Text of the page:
‘Circulation and Rupture:
The Bay of Bengal as a South Asian region’
Prof. Sunil Amrith,
The Bay of Bengal is a meaningful historical region—at particular moments, and especially between the mid-nineteenth and the mid-twentieth centuries, its coasts were as closely linked to each other as to the heartlands of the nation-states they ultimately formed part of. This lecture focuses on the period of the most intensive connectedness in the Bay of Bengal region, in the 1920s and 1930s. It will suggest that the region was linked neither by a single language, nor by political integration, though most of it was within the British Empire; rather, it was a region defined by mobility and circulation—the movement of people, ideas, and capital. And the core problem the speaker seeks to address is why this region, so intensively connected by the 1920s, collapsed so rapidly, and to such an extent that it had largely “disappeared” from public and scholarly consciousness by the 1960s. The lecture concludes by reflecting on the more recent revival of connections across the Bay, and asks to what extent these new links are rooted in the region’s history.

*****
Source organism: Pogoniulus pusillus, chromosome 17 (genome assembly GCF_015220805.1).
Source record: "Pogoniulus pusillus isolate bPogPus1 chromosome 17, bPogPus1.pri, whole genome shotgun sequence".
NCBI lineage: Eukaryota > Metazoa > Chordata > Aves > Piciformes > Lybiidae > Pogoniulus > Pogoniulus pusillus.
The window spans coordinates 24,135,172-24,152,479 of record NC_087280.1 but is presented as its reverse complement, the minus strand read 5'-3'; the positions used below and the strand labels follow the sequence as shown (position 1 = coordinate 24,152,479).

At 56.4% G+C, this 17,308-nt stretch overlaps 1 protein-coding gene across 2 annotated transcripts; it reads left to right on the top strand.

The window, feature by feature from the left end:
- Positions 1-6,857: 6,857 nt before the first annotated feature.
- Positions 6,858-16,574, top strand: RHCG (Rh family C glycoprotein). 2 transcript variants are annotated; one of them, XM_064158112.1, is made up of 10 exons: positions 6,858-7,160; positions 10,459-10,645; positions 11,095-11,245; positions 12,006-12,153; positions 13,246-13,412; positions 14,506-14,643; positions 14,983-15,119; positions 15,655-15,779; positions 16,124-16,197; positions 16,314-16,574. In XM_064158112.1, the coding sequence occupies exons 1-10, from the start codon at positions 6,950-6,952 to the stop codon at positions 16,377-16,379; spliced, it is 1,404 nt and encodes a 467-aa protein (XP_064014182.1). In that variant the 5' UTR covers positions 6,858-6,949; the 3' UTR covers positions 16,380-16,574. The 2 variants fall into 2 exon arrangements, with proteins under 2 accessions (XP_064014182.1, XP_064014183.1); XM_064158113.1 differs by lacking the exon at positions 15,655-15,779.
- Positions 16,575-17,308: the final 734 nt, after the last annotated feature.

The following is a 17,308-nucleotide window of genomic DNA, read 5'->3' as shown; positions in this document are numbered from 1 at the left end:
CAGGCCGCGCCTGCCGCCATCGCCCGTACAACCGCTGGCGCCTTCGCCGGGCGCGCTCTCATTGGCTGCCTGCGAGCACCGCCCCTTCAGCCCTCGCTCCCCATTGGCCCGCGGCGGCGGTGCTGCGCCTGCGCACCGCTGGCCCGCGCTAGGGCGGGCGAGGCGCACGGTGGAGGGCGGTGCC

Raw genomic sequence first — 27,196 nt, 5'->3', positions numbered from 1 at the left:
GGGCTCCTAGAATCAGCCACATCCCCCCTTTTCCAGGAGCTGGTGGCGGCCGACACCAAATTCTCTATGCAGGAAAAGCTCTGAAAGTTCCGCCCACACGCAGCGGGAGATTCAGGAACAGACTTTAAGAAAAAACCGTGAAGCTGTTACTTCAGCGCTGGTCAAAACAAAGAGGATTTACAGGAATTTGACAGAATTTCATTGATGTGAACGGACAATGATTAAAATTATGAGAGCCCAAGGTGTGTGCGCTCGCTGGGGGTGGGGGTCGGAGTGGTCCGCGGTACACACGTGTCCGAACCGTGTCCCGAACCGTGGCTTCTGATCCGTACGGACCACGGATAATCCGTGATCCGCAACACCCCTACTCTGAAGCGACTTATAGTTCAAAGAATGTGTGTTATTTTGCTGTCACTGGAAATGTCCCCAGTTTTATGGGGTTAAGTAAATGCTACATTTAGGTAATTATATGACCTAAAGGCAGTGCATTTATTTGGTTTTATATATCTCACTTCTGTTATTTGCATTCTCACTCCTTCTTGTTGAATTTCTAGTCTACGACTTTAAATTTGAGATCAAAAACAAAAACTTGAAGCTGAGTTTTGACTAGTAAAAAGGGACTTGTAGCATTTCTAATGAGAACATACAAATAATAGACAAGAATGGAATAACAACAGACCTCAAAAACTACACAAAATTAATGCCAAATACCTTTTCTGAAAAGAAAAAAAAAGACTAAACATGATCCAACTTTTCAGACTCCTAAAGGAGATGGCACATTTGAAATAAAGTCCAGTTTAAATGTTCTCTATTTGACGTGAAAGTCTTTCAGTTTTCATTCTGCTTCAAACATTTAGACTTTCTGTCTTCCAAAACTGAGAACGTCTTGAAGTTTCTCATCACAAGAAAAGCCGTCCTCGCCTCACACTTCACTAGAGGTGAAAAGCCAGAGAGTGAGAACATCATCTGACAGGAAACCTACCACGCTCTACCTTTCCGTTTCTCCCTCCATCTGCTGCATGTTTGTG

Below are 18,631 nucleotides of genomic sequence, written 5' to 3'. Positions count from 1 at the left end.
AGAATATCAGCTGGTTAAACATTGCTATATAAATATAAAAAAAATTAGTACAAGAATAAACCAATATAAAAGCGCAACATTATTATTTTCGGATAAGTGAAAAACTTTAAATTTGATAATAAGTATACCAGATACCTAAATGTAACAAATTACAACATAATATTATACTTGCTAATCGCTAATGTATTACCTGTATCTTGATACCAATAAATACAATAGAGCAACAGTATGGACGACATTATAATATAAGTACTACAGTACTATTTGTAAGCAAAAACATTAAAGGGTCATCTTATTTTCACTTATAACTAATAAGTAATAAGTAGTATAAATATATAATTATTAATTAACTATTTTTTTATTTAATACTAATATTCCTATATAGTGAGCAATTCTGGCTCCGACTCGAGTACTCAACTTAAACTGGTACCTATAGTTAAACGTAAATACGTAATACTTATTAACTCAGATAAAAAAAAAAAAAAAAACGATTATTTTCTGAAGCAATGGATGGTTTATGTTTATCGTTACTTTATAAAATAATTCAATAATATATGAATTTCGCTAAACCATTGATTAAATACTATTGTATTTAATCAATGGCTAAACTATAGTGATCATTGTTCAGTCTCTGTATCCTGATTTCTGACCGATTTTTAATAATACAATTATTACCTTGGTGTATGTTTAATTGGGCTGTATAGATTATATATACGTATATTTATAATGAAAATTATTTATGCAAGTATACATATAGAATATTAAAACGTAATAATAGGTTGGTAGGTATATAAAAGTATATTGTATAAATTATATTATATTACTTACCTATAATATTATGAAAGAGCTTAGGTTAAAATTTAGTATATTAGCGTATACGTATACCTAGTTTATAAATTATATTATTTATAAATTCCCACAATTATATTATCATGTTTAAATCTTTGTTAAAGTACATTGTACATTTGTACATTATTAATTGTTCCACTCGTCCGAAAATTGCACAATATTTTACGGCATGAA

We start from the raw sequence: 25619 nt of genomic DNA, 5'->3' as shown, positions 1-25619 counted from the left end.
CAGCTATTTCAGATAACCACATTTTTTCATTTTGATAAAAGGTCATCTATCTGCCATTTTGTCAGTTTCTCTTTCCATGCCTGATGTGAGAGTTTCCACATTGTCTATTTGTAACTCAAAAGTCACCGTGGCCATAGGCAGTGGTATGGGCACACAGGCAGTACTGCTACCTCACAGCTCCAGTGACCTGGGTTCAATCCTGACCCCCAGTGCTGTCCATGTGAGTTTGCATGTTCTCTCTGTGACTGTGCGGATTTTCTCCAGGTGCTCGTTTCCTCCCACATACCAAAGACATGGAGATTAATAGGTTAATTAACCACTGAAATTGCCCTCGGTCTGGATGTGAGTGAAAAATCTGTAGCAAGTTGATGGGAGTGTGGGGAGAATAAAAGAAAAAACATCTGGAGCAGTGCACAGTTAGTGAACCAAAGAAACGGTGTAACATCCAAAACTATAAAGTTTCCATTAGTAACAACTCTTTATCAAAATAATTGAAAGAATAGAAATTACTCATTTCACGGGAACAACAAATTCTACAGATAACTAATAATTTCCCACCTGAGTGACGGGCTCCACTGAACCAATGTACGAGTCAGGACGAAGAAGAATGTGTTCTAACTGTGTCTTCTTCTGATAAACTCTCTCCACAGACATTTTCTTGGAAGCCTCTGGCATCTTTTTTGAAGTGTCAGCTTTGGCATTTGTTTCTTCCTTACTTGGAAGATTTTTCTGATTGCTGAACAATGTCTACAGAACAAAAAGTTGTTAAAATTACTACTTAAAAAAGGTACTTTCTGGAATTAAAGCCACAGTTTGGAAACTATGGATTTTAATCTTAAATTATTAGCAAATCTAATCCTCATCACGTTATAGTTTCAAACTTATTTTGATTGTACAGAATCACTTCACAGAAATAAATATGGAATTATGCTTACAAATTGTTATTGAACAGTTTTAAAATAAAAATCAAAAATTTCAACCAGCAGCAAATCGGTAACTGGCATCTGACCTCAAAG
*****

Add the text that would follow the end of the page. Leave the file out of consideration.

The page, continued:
Dr. Sunil Amrith is Mehra Family Professor of South Asian Studies and Professor of History at Harvard University. From 2006 to 2015, he taught at Birkbeck College, at the University of London. His books include Crossing the Bay of Bengal: The Furies of Nature and the Fortunes of Migrants (2013), and Migration and Diaspora in Modern Asia (2011). He is currently working on the environmental history of water in India.